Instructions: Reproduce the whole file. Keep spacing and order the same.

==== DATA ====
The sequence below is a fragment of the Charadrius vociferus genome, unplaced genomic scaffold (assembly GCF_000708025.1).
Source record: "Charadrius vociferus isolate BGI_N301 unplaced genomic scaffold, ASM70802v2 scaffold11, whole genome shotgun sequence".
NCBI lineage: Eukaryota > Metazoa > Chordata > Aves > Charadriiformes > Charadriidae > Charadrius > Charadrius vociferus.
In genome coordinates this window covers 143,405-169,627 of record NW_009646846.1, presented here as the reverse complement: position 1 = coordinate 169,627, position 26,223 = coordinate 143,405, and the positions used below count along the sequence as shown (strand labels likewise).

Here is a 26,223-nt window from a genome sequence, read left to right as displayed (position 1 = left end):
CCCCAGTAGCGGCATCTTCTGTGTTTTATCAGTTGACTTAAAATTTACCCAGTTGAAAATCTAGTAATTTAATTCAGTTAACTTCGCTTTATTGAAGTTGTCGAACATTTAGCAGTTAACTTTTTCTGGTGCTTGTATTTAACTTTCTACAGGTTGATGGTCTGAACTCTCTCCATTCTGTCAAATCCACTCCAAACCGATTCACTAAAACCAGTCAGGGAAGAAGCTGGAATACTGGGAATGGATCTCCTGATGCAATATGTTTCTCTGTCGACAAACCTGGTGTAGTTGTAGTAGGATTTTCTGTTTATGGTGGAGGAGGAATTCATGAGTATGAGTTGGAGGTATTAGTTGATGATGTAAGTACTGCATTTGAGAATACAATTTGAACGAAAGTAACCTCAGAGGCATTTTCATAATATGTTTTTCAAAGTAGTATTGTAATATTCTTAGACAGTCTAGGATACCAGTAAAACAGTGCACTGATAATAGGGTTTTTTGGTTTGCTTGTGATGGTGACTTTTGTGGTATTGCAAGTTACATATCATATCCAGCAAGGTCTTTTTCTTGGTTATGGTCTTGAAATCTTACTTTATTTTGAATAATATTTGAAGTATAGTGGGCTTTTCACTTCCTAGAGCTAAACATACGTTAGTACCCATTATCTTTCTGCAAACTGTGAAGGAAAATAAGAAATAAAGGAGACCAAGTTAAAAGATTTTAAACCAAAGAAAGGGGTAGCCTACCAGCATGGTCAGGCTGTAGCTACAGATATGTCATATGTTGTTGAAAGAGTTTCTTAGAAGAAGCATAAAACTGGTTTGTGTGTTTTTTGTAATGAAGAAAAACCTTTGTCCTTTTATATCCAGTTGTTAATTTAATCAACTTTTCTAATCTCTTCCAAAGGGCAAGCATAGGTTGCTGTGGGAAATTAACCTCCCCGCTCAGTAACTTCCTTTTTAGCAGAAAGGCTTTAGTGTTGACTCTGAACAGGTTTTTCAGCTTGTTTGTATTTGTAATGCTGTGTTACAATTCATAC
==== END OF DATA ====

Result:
The sequence below is a fragment of the Charadrius vociferus genome, unplaced genomic scaffold (assembly GCF_000708025.1).
Source record: "Charadrius vociferus isolate BGI_N301 unplaced genomic scaffold, ASM70802v2 scaffold11, whole genome shotgun sequence".
NCBI lineage: Eukaryota > Metazoa > Chordata > Aves > Charadriiformes > Charadriidae > Charadrius > Charadrius vociferus.
In genome coordinates this window covers 143,405-169,627 of record NW_009646846.1, presented here as the reverse complement: position 1 = coordinate 169,627, position 26,223 = coordinate 143,405, and the positions used below count along the sequence as shown (strand labels likewise).

Here is a 26,223-nt window from a genome sequence, read left to right as displayed (position 1 = left end):
CCCCAGTAGCGGCATCTTCTGTGTTTTATCAGTTGACTTAAAATTTACCCAGTTGAAAATCTAGTAATTTAATTCAGTTAACTTCGCTTTATTGAAGTTGTCGAACATTTAGCAGTTAACTTTTTCTGGTGCTTGTATTTAACTTTCTACAGGTTGATGGTCTGAACTCTCTCCATTCTGTCAAATCCACTCCAAACCGATTCACTAAAACCAGTCAGGGAAGAAGCTGGAATACTGGGAATGGATCTCCTGATGCAATATGTTTCTCTGTCGACAAACCTGGTGTAGTTGTAGTAGGATTTTCTGTTTATGGTGGAGGAGGAATTCATGAGTATGAGTTGGAGGTATTAGTTGATGATGTAAGTACTGCATTTGAGAATACAATTTGAACGAAAGTAACCTCAGAGGCATTTTCATAATATGTTTTTCAAAGTAGTATTGTAATATTCTTAGACAGTCTAGGATACCAGTAAAACAGTGCACTGATAATAGGGTTTTTTGGTTTGCTTGTGATGGTGACTTTTGTGGTATTGCAAGTTACATATCATATCCAGCAAGGTCTTTTTCTTGGTTATGGTCTTGAAATCTTACTTTATTTTGAATAATATTTGAAGTATAGTGGGCTTTTCACTTCCTAGAGCTAAACATACGTTAGTACCCATTATCTTTCTGCAAACTGTGAAGGAAAATAAGAAATAAAGGAGACCAAGTTAAAAGATTTTAAACCAAAGAAAGGGGTAGCCTACCAGCATGGTCAGGCTGTAGCTACAGATATGTCATATGTTGTTGAAAGAGTTTCTTAGAAGAAGCATAAAACTGGTTTGTGTGTTTTTTGTAATGAAGAAAAACCTTTGTCCTTTTATATCCAGTTGTTAATTTAATCAACTTTTCTAATCTCTTCCAAAGGGCAAGCATAGGTTGCTGTGGGAAATTAACCTCCCCGCTCAGTAACTTCCTTTTTAGCAGAAAGGCTTTAGTGTTGACTCTGAACAGGTTTTTCAGCTTGTTTGTATTTGTAATGCTGTGTTACAATTCATAC